This species can be found in Canada and the eastern United States. They feed on worms, aquatic insects, mollusks, and worms that live under rocks, in dead leaves, or in dirt piles in their habitat areas.

6. Widemouth Blindcat

Scientific Name: Satan eurystomus

The Widemouth blindcat is another eyeless creature found in Texas. It’s a type of catfish found in the freshwaters of Texas’ Edwards Aquifer. Since these fish lack pigmentation in their eyes and skin, they’re mostly white.

These widemouths are also known to be detritivores and carnivores, feeding on both dead matter and a variety of crustaceans found in their environment. Its scientific name is translated as “widemouth prince of darkness” due to the fact that they live in caves and dark environments, and they may be the apex predator in their habitat.

7. Kentucky shrimp

Kentucky shrimp
Kentucky shrimp | image by U.S. Fish and Wildlife Service Headquarters via Wikimedia Commons | CC BY 2.0

Scientific Name: Palaemonias ganteri

Kentucky shrimp is a small crustacean species native to the United States. They can be found in freshwater lakes and ponds across Kentucky and Alabama.

These shrimps are unusual in that they lack eyes. Their lack of eyes makes them extremely sensitive to their surroundings, which they sense using their antennules.

They’ll eat anything that enters their territory, including dead plants and animals, as well as living plants like algae. Their diet may vary depending on the food available at the time.

8. Olm

Olm | image by Javier Ábalos via Flickr | CC BY-SA 2.0

Scientific Name: Proteus anguinus

Olms are cave salamanders that live in Croatian and Slovenian subterranean caverns. They have underdeveloped eyes, rendering them completely blind, though they’re still light-sensitive.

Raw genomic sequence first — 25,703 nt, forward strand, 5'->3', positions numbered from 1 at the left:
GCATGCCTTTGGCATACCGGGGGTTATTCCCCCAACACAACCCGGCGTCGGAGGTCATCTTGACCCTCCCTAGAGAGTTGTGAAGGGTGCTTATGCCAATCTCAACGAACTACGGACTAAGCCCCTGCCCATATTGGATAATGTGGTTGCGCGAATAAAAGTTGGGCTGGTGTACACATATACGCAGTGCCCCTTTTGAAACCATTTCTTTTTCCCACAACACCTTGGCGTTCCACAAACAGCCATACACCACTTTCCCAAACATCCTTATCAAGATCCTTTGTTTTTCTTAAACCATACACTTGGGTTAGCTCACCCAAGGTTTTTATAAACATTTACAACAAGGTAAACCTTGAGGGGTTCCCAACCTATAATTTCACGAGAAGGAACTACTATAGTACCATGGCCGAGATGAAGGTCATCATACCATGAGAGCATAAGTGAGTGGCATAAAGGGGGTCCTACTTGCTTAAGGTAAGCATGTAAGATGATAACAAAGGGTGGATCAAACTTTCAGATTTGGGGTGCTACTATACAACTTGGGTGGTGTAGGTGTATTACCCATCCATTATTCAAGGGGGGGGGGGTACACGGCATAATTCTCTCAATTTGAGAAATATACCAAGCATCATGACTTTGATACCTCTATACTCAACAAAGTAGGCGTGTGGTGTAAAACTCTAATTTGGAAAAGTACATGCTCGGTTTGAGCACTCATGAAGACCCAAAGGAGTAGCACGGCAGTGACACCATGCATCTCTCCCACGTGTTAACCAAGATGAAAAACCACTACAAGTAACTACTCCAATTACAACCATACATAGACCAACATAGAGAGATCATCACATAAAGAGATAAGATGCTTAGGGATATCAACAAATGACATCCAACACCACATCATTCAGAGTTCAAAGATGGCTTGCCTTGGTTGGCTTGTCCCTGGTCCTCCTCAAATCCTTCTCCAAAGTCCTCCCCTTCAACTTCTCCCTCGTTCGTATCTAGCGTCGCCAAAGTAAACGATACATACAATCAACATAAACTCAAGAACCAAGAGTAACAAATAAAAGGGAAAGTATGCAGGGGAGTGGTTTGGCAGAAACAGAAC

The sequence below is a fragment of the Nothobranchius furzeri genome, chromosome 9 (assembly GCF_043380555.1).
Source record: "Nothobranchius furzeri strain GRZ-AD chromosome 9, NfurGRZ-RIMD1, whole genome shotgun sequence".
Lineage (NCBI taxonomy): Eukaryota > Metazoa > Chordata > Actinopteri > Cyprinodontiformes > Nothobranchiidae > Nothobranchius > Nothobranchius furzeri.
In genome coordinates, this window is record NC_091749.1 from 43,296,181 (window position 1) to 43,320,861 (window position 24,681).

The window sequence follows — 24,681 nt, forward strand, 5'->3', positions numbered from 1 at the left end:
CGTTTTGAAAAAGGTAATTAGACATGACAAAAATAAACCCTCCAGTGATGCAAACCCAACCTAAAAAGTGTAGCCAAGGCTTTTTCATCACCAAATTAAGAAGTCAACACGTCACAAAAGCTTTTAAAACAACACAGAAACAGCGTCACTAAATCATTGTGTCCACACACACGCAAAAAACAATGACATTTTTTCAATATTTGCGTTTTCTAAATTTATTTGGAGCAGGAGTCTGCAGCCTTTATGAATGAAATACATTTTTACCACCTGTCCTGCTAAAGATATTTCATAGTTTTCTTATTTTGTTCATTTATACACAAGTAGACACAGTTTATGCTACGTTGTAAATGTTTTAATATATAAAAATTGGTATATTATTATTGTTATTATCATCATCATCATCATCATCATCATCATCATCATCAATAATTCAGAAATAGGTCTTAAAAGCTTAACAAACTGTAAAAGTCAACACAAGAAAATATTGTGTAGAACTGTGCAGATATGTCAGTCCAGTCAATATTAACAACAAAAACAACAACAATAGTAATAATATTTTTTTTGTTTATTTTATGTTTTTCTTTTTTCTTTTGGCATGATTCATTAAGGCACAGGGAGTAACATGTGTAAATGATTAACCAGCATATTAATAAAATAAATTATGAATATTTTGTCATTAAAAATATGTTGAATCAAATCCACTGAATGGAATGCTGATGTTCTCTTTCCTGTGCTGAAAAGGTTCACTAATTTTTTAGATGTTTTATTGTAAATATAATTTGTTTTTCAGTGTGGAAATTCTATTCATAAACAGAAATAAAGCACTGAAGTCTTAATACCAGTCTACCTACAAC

Olms consume insects, worms, slugs, and snails as food. When exposed to light, their skin turns pale white or pink and darkens. These animals hunt their prey in a unique way, including hypersensitivity to movement in their surroundings and electro sensitivity.

9. Kauai Cave Wolf Spider

Kaua’i cave wolf spider on a rock
Kaua’i cave wolf spider on a rock | image by Gordon Smith via Wikimedia Commons

Scientific Name: Adelocosa anops

Kauai cave wolf spiders are only found on the island of Kauai, Hawaii. They live in the Koloa Basin’s caves and lava tubes, where they hunt for insects.

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These animals are also the only wolf spider that doesn’t have eyes. This is because these wolf spiders evolved and adapted in their habitat, which is dark environments where eyes aren’t required. They can also detect vibrations and chemical signals from their prey, so they don’t need eyesight to hunt.

10. Red brittle star

Red brittle star
Red brittle star | image by Kent miller via Wikimedia Commons | CC BY-SA 4.0

Scientific Name: Ophiocoma wendtii

Red brittle star is a type of sea star that lives in the waters from Brazil to Bermuda and can be found at depths of 1-27 meters. The name comes from the fact that their bodies are deep red during the day but turn beige at night. These creatures live on the sea floor, particularly on corals and sea grasses, and feed on small crustaceans and other small creatures such as shrimp and plankton.

These animals have no eyes and rely on their arms to move and sense their surroundings. However, the photoreceptors that cover their bodies enable them to see without eyes, just like sea urchins do.

11. Floppy snake

Scientific Name: Atretochoana eiselti 

Floppy snakes, also known as penis snakes, are a species distinguished by their unusual appearance. These animals, however, aren’t snakes, but serpentine amphibians, which are amphibians that resemble snakes.

They can be found in Brazil, especially near the mouths of the Amazon and Madeira rivers. These amphibians have no eyes and live in the water, eating small fish, worms, and other aquatic animals. Floppy snakes can grow to be 30 inches long and live for 5-10 years.